The Best Books of 2010, Part 5: Nonfiction Edition

[Follow this series here. We’re also compiling all our best books in one easy-to-browse page; find it by clicking the stamp, at left or anywhere else you see it on the site. That page will get updated as each new post comes out.]

Without further ado, my favorite books of 2010:

The Immortal Life of Henrietta Lacks, by Rebecca Skloot

The Immortal Life of Henrietta Lacks is the bizarre story of a tobacco farmer whose cancer cells have been used in scientific research for decades after her death. The book features a rare combination of great writing, fantastic storytelling, and deep social significance. Skloot admirably weaves several storylines—Lacks’s life and death, the growth of HeLa cells, the many scientific advances those cells have made possible, the lives of Lacks’s decedents—into a cohesive and gripping book. But Immortal Life sits on top of my list because of its social importance. The story of Henrietta Lacks was a generation or two from being completely forgotten. It would have been a shame to lose this piece of our history, not just because of the scientific significance of HeLa, but also because of the perspective Lacks’s life and death adds to the Civil Rights struggle. Thankfully, with this book, Rebecca Skloot has made Henrietta Lacks truly immortal.

War, by Sebastian Junger

War is a fascinating look at combat and soldiers. Its strength lies in its honesty. Junger, embedded with a platoon of American soldiers, does not shy away from the effect his situation has on his objectivity. Instead, he presents us with the war in Afghanistan through the eyes of the men on the battlefront. This book asks us to empathize with their situation so that we may better receive them into society when they return home. Read my full review here.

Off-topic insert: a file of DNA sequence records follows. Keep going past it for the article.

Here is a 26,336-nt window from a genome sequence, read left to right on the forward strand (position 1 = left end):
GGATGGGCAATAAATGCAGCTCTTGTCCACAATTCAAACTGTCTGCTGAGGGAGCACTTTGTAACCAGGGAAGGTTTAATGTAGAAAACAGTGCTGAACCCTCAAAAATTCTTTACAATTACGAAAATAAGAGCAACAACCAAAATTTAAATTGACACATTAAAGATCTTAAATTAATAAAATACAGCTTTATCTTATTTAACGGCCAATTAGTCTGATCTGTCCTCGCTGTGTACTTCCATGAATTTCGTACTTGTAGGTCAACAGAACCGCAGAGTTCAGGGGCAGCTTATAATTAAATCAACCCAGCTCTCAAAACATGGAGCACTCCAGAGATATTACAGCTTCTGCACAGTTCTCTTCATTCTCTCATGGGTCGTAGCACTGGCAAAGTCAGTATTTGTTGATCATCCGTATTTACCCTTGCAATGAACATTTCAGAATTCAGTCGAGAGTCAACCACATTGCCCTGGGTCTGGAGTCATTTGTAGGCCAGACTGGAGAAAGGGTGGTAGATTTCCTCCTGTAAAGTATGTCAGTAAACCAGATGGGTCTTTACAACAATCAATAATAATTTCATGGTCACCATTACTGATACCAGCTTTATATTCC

Happy, by Alex Lemon

If this memoir weren’t true, I’d call it a cliché—it’s about a boy, lost and careless, becoming a man after coming face-to-face with death. Lemon’s quick, sparse prose matches not only the way he lived before his multiple strokes, but also the force with which those strokes changed everything. The prose makes this book original, and stands as evidence that poets make the best memoirists. (By the way, you should also check out Lemon’s poetry collection, Fancy Beasts, which also came out in 2010.)

The Routes of Man, by Ted Conover

This makes my list because of my deep admiration for Ted Conover. While The Routes of Man is far from Conover’s best work, it still stands as an example of what makes him such a good writer. While the book’s flap copy asserts the book is about the social impact of six roads in various corners of the earth, it’s really about the people those roads effect. Conover portrays those characters both honestly and lovingly; I guarantee you’ll find yourself caring about these people and their lives. Also check out Newjack.

From 2009: Changing My Mind, by Zadie Smith

Changing My Mind is everything that an essay collection should be: smart, funny, entertaining, and thought provoking. I’d be willing to argue that Smith is the most talented artist writing today, and I’d stand this collection up alongside the best ever written.

This book will be posted, alongside many other outstanding books from last year, on our Best Books of 2009 page.

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